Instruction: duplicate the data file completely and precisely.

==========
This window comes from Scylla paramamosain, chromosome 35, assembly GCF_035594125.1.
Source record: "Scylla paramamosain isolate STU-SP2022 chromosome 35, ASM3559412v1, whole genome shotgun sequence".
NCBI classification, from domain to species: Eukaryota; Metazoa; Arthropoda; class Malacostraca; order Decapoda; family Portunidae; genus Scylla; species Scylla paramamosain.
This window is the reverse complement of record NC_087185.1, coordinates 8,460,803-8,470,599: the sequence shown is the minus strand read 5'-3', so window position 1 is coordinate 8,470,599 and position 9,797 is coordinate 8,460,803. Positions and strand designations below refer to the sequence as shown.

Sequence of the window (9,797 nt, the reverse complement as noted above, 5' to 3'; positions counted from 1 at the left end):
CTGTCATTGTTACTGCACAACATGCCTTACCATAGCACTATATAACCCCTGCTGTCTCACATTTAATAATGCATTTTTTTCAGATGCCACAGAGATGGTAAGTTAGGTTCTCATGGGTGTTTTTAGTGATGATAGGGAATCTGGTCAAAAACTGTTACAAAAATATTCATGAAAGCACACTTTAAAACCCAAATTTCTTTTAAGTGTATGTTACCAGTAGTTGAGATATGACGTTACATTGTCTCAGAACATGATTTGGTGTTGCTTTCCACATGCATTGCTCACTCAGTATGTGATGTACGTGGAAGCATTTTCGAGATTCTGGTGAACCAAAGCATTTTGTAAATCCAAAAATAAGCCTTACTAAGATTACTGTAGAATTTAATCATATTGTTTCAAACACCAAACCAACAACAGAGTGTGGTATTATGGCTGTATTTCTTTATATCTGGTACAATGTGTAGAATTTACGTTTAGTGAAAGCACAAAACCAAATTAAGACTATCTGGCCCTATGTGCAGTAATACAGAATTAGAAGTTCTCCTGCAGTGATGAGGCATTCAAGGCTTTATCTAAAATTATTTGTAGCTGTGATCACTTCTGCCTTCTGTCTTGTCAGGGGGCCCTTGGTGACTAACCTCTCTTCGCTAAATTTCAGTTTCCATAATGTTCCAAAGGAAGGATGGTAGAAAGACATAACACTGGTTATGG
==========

This window comes from Scylla paramamosain, chromosome 35, assembly GCF_035594125.1.
Source record: "Scylla paramamosain isolate STU-SP2022 chromosome 35, ASM3559412v1, whole genome shotgun sequence".
NCBI classification, from domain to species: Eukaryota; Metazoa; Arthropoda; class Malacostraca; order Decapoda; family Portunidae; genus Scylla; species Scylla paramamosain.
This window is the reverse complement of record NC_087185.1, coordinates 8,460,803-8,470,599: the sequence shown is the minus strand read 5'-3', so window position 1 is coordinate 8,470,599 and position 9,797 is coordinate 8,460,803. Positions and strand designations below refer to the sequence as shown.

Sequence of the window (9,797 nt, the reverse complement as noted above, 5' to 3'; positions counted from 1 at the left end):
CTGTCATTGTTACTGCACAACATGCCTTACCATAGCACTATATAACCCCTGCTGTCTCACATTTAATAATGCATTTTTTTCAGATGCCACAGAGATGGTAAGTTAGGTTCTCATGGGTGTTTTTAGTGATGATAGGGAATCTGGTCAAAAACTGTTACAAAAATATTCATGAAAGCACACTTTAAAACCCAAATTTCTTTTAAGTGTATGTTACCAGTAGTTGAGATATGACGTTACATTGTCTCAGAACATGATTTGGTGTTGCTTTCCACATGCATTGCTCACTCAGTATGTGATGTACGTGGAAGCATTTTCGAGATTCTGGTGAACCAAAGCATTTTGTAAATCCAAAAATAAGCCTTACTAAGATTACTGTAGAATTTAATCATATTGTTTCAAACACCAAACCAACAACAGAGTGTGGTATTATGGCTGTATTTCTTTATATCTGGTACAATGTGTAGAATTTACGTTTAGTGAAAGCACAAAACCAAATTAAGACTATCTGGCCCTATGTGCAGTAATACAGAATTAGAAGTTCTCCTGCAGTGATGAGGCATTCAAGGCTTTATCTAAAATTATTTGTAGCTGTGATCACTTCTGCCTTCTGTCTTGTCAGGGGGCCCTTGGTGACTAACCTCTCTTCGCTAAATTTCAGTTTCCATAATGTTCCAAAGGAAGGATGGTAGAAAGACATAACACTGGTTATGG